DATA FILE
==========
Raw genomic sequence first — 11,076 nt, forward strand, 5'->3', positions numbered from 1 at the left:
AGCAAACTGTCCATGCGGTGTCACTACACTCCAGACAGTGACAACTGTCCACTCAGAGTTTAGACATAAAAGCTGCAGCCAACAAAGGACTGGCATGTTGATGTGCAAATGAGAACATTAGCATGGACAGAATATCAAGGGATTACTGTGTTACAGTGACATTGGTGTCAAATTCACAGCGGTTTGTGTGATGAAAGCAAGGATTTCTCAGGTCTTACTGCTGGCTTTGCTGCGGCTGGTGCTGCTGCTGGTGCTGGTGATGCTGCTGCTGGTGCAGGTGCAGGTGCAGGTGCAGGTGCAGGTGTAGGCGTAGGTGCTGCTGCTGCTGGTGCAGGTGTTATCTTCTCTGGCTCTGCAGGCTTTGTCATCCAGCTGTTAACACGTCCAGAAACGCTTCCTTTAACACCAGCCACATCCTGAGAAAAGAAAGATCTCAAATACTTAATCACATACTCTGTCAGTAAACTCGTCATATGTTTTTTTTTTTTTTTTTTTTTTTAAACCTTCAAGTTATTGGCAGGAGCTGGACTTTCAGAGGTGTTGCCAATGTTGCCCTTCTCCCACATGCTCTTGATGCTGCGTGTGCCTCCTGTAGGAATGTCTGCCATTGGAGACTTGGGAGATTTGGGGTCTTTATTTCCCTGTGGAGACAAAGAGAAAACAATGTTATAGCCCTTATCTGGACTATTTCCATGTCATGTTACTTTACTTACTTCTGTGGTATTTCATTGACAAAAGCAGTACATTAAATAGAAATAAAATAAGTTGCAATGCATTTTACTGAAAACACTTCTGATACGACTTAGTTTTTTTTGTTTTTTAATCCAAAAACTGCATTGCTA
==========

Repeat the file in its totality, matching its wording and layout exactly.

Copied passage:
Raw genomic sequence first — 11,076 nt, forward strand, 5'->3', positions numbered from 1 at the left:
AGCAAACTGTCCATGCGGTGTCACTACACTCCAGACAGTGACAACTGTCCACTCAGAGTTTAGACATAAAAGCTGCAGCCAACAAAGGACTGGCATGTTGATGTGCAAATGAGAACATTAGCATGGACAGAATATCAAGGGATTACTGTGTTACAGTGACATTGGTGTCAAATTCACAGCGGTTTGTGTGATGAAAGCAAGGATTTCTCAGGTCTTACTGCTGGCTTTGCTGCGGCTGGTGCTGCTGCTGGTGCTGGTGATGCTGCTGCTGGTGCAGGTGCAGGTGCAGGTGCAGGTGCAGGTGTAGGCGTAGGTGCTGCTGCTGCTGGTGCAGGTGTTATCTTCTCTGGCTCTGCAGGCTTTGTCATCCAGCTGTTAACACGTCCAGAAACGCTTCCTTTAACACCAGCCACATCCTGAGAAAAGAAAGATCTCAAATACTTAATCACATACTCTGTCAGTAAACTCGTCATATGTTTTTTTTTTTTTTTTTTTTTTTAAACCTTCAAGTTATTGGCAGGAGCTGGACTTTCAGAGGTGTTGCCAATGTTGCCCTTCTCCCACATGCTCTTGATGCTGCGTGTGCCTCCTGTAGGAATGTCTGCCATTGGAGACTTGGGAGATTTGGGGTCTTTATTTCCCTGTGGAGACAAAGAGAAAACAATGTTATAGCCCTTATCTGGACTATTTCCATGTCATGTTACTTTACTTACTTCTGTGGTATTTCATTGACAAAAGCAGTACATTAAATAGAAATAAAATAAGTTGCAATGCATTTTACTGAAAACACTTCTGATACGACTTAGTTTTTTTTGTTTTTTAATCCAAAAACTGCATTGCTA